In a long-anticipated move backed by a coalition of business and environmental stakeholders, the U.S. government has passed bipartisan legislation authorizing a 15-year phase down of HFCs in alignment with the Kigali Amendment to the Montreal Protocol.
First announced in January 2020 by the U.S. House of Representatives following a similar bill in the Senate, the American Innovation and Manufacturing Act of 2020 (AIM) requires the Environmental Protection Agency (EPA) to implement a phase down of the creation and consumption of HFCs in order to reach nearly 15% of their 2011-2013 average annual levels by 2036.
AIM is part of a comprehensive bipartisan legislative package, the Consolidated Appropriation Act, 2021, which includes a $1.4 trillion government spending bill and $900 billion COVID-19 relief package bill. President Trump signed the Act on December 27th, prior to being replaced by President Joe Biden on January 20th.
The American Innovation and Manufacturing Act will:
Phase down the production and consumption of HFCs via an allowance program.
Authorize the EPA to determine guidelines for the management of HFCs used as refrigerants through recovery, reclamation and improved servicing, repair, and disposal practices. This could reverse an EPA rule enacted in 2020 that overturned a rule extending refrigerant leak repair requirements to HFCs and HFOs for equipment containing more than 50lbs (23kg) of refrigerant, including most supermarket and industrial applications.
Create a three-year grant program for small businesses, assigning $5 million each year toward increasing recovery and reclamation of refrigerants at end of life.
Authorize the EPA to establish sector-based use restrictions, accelerating the transition to next-generation technologies.
Christina Starr, Senior Policy Analyst for the Environmental Investigation Agency (EIA) said that for HFCs such as R404A, which consists of a blend of pure HFCs, “the allowances will be for the HFC components… So if you were producing or importing R404A, you'd need allowances for corresponding amounts of R125, R143A, and R134a.” Only the HFC portion would be subject to allowance limits for HFC-HFO blends, she added.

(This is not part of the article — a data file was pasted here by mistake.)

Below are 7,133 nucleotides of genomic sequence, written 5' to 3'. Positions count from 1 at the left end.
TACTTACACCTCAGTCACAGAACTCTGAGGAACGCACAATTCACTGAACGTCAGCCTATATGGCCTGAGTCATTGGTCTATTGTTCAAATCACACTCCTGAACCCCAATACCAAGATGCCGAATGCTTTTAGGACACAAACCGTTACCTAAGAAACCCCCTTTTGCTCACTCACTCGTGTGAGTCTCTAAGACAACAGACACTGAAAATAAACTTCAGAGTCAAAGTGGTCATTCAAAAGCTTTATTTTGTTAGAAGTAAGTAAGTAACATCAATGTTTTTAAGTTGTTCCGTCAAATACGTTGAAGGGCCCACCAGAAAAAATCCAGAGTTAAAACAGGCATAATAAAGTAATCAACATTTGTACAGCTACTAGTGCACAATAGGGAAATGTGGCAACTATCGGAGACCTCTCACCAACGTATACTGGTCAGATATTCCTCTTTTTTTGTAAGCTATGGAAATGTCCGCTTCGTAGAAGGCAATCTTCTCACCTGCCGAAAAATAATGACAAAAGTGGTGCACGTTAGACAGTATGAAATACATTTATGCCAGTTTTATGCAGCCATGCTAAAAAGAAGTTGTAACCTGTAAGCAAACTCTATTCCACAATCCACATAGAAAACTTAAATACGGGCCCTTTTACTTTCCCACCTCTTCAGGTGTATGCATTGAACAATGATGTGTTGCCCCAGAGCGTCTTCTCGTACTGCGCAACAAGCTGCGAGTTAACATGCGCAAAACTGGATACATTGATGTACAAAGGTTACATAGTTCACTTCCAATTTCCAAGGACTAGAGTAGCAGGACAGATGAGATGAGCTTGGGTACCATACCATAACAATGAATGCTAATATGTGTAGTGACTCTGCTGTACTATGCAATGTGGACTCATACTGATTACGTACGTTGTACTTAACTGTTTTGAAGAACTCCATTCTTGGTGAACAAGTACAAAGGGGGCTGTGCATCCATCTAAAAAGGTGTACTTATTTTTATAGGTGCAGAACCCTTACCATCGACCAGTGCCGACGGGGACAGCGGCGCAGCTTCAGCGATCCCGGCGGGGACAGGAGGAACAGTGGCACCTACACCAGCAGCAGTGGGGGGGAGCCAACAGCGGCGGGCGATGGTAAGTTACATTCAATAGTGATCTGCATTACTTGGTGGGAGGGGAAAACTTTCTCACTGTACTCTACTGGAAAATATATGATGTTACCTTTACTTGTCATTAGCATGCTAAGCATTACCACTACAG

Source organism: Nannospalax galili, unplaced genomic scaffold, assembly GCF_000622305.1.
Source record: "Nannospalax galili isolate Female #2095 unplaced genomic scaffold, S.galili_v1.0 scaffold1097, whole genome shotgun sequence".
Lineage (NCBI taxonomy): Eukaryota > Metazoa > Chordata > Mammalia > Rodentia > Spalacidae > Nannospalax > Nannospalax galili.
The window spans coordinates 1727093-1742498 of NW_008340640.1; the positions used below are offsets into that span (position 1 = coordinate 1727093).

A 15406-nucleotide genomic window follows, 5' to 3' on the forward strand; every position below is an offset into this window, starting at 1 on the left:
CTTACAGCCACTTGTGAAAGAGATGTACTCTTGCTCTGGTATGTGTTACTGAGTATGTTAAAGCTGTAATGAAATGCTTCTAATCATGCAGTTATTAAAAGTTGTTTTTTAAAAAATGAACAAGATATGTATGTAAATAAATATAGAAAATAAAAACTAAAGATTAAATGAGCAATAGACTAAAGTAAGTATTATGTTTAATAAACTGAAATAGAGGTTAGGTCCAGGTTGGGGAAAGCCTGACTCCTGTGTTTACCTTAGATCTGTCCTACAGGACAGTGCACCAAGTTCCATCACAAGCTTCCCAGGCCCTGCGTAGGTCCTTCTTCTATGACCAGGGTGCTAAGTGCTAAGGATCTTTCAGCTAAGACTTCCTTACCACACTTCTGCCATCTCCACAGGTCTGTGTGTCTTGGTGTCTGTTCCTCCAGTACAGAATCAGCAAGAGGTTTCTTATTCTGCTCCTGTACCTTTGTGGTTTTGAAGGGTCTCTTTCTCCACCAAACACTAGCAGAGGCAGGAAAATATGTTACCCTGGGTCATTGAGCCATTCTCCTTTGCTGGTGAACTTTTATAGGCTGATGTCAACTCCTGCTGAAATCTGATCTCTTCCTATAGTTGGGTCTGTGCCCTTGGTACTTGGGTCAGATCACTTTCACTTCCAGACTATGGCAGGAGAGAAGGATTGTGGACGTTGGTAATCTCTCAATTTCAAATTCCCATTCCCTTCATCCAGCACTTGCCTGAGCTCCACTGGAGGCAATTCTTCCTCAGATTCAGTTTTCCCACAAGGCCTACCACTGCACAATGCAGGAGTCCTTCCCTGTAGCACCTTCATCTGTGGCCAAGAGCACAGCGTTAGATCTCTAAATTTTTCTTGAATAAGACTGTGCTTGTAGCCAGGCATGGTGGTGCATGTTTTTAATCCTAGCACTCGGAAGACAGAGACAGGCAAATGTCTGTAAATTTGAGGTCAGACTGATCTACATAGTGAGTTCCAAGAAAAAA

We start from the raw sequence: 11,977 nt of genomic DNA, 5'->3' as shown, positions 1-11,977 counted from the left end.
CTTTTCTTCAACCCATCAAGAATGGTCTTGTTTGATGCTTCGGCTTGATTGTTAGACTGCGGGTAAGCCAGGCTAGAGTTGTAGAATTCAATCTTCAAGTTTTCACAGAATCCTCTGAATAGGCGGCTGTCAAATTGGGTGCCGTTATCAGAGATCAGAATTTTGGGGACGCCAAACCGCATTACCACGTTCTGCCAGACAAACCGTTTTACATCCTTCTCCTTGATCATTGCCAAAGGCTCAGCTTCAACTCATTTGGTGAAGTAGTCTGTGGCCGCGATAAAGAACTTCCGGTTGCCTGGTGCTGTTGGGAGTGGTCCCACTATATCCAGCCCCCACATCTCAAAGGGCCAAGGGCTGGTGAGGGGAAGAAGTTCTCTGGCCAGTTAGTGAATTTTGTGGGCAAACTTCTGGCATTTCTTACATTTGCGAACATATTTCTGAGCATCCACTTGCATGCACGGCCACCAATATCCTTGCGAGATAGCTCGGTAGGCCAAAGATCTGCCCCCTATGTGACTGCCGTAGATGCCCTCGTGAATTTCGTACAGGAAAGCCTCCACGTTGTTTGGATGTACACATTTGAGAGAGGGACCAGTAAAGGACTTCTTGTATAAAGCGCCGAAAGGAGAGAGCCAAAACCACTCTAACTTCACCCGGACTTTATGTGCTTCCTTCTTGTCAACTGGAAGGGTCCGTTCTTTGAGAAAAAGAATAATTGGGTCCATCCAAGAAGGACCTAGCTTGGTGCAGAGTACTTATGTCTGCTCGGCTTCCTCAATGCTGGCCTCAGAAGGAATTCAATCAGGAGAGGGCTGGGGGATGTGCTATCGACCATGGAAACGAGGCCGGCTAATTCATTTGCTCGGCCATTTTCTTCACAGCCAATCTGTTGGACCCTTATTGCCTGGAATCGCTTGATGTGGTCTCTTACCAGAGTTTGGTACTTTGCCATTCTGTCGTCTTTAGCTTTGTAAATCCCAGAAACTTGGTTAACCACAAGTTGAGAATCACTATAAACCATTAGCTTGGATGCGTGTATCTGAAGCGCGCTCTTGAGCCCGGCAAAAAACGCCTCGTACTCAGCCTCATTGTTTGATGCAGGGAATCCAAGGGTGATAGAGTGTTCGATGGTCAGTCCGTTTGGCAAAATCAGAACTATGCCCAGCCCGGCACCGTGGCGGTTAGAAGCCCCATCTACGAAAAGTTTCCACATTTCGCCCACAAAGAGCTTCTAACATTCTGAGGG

Getting back to Government action
By executing these measures, the EPA will restart its regulation of HFCs, which had been put on the back burner by the U.S. Court of Appeals ruling in 2017, and then by the EPA’s decision to expand upon that verdict.
Due to the lack of federal action, several states, led by California, have implemented the SNAP rules on HFCs, alongside other measures. California’s Air Resources Board approved new regulations in December that multiply the state’s refrigerant restrictions significantly, including a 150-GWP cap on refrigerants used in new commercial and industrial equipment, commencing in 2022.
Starr noted that AIM would provide a more traditional style to HFC regulation across all states, though it would not prevent California from executing its harsher provisions as they apply to refrigeration and air conditioning. Federal allocation rules would take over for niche applications deemed an "essential use" for which there are no alternatives.
In general, the AIM law, according to Starr “paves the way for the Biden Administration to increase the ambition and effectiveness of our domestic federal policy framework to reduce HFCs. It doesn’t go as far as we’d ultimately like in requiring complete elimination of these gases, but the broader authority it gives EPA to better manage and restrict HFCs throughout their lifecycle provides more tools to increase emission reductions to meet net-zero emission targets.”
AIM aligns the U.S. with the 85% phase down of HFCs required under the Kigali Amendment for developed countries by 2036. Biden has said that he will “embrace” the Kigali Amendment in his first 100 days. Biden also intends to support “refrigeration and air conditioning using refrigerants with no global warming potential.” (Ammonia (R717) is the only refrigerant with zero GWP; “near-zero” GWP refrigerants include CO2 (R744) and propane (R290)).
Avipsa Mahapatra, Climate Campaign Lead for EIA, described the AIM law as “the most significant climate legislation to pass in the U.S. congress in over a decade.” Moreover, she said, “It sends a signal that one of the largest contributors to climate change, the United States, is back at the global climate action table, after four years of appalling inaction.”